CAC is a critical business metric revolving around acquiring customers for revenue, and telling you much how it cost to get more customers. To calculate your CAC, get the total of your sales and marketing costs within a specific timeframe. Next, divide it by the number new customers over the same period.
CRO comes in by raising conversion rates, which are inversely proportional to your CAC. In other words, the higher your conversion rates, the lower your CAC. CRO also lets you test content and mechanisms that have the best likelihood of converting casual visitors into paying customers. And it does this with hard, quantifiable data rather than hypothesis.
CRO Maximizes Sales
This may seem like a ‘duh?’ moment, but it’s still worth mentioning since it’s perhaps the best reason to invest in CRO. Higher conversion rates mean more people are making a desired action on your site—for now, let’s pretend that desired action is a purchase.
CRO is all about nurturing your user across different sales platforms (e.g. landing pages, emails, paid search ads) until they’re ready to convert to customers.
Of course, by now you know that encouraging leads to turn into customers is one way of increasing sales (again, duh?). But what you might not know is how even the smallest increase in your conversion rate can have a major impact on your sales and profits (total revenue minus total costs).
Consider the example below.
Let’s assume you’re able to improve your homepage conversion rate by 50 percent. This could translate to an increase of 500 percent in profits. How? It’s because increases in an individual sales funnel step can have significant leveraging power across the entire funnel.
And even smaller CR increases of 5 percent to 10 percent can be the difference between making and losing money. That’s how sensitive profits are to your conversion rate.
CRO Maximizes the Value of Your SEO Campaigns
CRO presents a number of benefits for business relying on organic or paid traffic from search engines like Google and paid search platforms like Google AdWords or Bing Ads.
- For starters, CRO lets you monetize your existing rankings. The higher your rankings on search engines, the better your chance of getting more users.
- CRO’s focus on improving conversion rates through improving content, web design, web usability, and user interface among others dramatically increases your likeability. The better your image, the more likely your customers will be loyal.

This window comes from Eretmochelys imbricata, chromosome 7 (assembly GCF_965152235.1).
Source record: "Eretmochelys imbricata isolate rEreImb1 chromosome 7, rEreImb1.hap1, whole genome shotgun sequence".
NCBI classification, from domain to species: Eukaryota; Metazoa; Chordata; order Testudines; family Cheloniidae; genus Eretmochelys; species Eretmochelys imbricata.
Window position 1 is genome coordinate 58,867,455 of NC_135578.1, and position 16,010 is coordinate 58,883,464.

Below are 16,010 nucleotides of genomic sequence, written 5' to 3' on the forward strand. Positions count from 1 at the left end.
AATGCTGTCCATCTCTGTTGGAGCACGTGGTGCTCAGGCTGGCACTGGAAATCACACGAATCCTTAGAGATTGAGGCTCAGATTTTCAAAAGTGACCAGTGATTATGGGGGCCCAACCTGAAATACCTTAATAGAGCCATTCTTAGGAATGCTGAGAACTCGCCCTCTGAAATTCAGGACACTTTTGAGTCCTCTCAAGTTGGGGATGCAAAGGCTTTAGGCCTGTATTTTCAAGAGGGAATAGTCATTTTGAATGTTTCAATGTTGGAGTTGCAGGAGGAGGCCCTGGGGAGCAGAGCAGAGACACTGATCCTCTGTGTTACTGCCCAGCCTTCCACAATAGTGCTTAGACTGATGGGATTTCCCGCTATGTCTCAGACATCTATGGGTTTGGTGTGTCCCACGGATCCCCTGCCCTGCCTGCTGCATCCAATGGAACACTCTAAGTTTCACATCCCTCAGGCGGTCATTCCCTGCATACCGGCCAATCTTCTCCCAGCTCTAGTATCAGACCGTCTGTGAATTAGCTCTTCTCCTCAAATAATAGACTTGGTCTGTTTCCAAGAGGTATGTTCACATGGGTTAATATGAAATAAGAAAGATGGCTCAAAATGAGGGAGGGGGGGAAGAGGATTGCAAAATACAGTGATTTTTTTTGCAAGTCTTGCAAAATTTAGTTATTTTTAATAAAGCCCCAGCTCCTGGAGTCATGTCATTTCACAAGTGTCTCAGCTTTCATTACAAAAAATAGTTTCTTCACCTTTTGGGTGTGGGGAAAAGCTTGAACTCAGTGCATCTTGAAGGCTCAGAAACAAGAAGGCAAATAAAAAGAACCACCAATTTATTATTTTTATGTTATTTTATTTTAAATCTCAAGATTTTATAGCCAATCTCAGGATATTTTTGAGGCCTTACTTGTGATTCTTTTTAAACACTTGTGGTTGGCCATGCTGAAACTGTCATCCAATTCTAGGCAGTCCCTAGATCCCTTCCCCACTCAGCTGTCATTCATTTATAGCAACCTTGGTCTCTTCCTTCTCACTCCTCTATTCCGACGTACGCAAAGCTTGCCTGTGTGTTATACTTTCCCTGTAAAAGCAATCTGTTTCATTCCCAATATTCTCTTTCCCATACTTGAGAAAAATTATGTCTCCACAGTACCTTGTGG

- Increase conversion rates improve your bottom line. This gives you more resources to invest in different advertising platforms, whether it’s offline marketing, PPC, or affiliate marketing. With a more stable business, you no longer have to depend exclusively on organic traffic. This also gives you some protection against search engine algorithm changes.
- Increased audience appeal through CRO also means more sites are more likely to link to you. This in turn boosts your search rankings.
It’s important to remember that with CRO, conversions shouldn’t be the be-all and end-all of your optimization campaign. There are several critical steps to take after the purchase. For example, you need to ask questions on why customers bought your product or service.
- Was it due to a successful advertisement? If so, stick to that ad.
- Was it because of a particular blog post? If so, consider expounding or replicating that topic in another post.
- Was it because of a spike of activity in one of your social media channels? If so, consider upping the ante on that front.
To cut the long story short, CRO is all about being smarter with data that’s just a tweak or implementation of a certain mechanism away. But as mentioned earlier, its key distinction is how it directly affects your profits.
Get the basics down, and watch your revenue rise.
What about you? How is CRO affecting your efforts to drive conversions? Has it been effective?